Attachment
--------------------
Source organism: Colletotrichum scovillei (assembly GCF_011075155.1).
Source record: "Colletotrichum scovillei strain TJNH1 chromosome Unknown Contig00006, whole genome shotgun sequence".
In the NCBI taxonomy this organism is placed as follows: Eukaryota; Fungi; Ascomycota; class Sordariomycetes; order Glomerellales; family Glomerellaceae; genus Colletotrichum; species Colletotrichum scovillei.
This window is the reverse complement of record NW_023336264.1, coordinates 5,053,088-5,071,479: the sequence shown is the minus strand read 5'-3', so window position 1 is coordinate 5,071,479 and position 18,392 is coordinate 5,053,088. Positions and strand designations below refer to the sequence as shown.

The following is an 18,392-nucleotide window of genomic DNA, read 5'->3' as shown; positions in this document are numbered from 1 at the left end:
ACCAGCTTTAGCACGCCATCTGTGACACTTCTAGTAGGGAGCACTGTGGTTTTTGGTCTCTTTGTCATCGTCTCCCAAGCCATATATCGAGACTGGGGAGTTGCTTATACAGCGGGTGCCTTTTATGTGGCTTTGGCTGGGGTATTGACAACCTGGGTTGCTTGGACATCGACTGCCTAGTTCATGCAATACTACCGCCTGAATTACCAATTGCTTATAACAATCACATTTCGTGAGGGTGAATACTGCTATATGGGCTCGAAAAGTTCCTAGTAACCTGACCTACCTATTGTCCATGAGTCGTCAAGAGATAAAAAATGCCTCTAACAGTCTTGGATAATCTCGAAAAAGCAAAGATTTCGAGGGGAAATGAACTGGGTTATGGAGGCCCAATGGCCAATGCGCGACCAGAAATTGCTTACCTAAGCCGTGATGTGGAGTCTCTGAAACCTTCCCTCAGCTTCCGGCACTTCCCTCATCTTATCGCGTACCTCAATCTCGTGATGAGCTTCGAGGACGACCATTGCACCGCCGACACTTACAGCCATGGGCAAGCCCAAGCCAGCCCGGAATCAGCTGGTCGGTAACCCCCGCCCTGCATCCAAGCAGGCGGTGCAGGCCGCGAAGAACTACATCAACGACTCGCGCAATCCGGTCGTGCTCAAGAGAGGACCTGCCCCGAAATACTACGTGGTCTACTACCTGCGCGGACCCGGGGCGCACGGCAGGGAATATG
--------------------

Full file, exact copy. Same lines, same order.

Source organism: Colletotrichum scovillei (assembly GCF_011075155.1).
Source record: "Colletotrichum scovillei strain TJNH1 chromosome Unknown Contig00006, whole genome shotgun sequence".
In the NCBI taxonomy this organism is placed as follows: Eukaryota; Fungi; Ascomycota; class Sordariomycetes; order Glomerellales; family Glomerellaceae; genus Colletotrichum; species Colletotrichum scovillei.
This window is the reverse complement of record NW_023336264.1, coordinates 5,053,088-5,071,479: the sequence shown is the minus strand read 5'-3', so window position 1 is coordinate 5,071,479 and position 18,392 is coordinate 5,053,088. Positions and strand designations below refer to the sequence as shown.

The following is an 18,392-nucleotide window of genomic DNA, read 5'->3' as shown; positions in this document are numbered from 1 at the left end:
ACCAGCTTTAGCACGCCATCTGTGACACTTCTAGTAGGGAGCACTGTGGTTTTTGGTCTCTTTGTCATCGTCTCCCAAGCCATATATCGAGACTGGGGAGTTGCTTATACAGCGGGTGCCTTTTATGTGGCTTTGGCTGGGGTATTGACAACCTGGGTTGCTTGGACATCGACTGCCTAGTTCATGCAATACTACCGCCTGAATTACCAATTGCTTATAACAATCACATTTCGTGAGGGTGAATACTGCTATATGGGCTCGAAAAGTTCCTAGTAACCTGACCTACCTATTGTCCATGAGTCGTCAAGAGATAAAAAATGCCTCTAACAGTCTTGGATAATCTCGAAAAAGCAAAGATTTCGAGGGGAAATGAACTGGGTTATGGAGGCCCAATGGCCAATGCGCGACCAGAAATTGCTTACCTAAGCCGTGATGTGGAGTCTCTGAAACCTTCCCTCAGCTTCCGGCACTTCCCTCATCTTATCGCGTACCTCAATCTCGTGATGAGCTTCGAGGACGACCATTGCACCGCCGACACTTACAGCCATGGGCAAGCCCAAGCCAGCCCGGAATCAGCTGGTCGGTAACCCCCGCCCTGCATCCAAGCAGGCGGTGCAGGCCGCGAAGAACTACATCAACGACTCGCGCAATCCGGTCGTGCTCAAGAGAGGACCTGCCCCGAAATACTACGTGGTCTACTACCTGCGCGGACCCGGGGCGCACGGCAGGGAATATG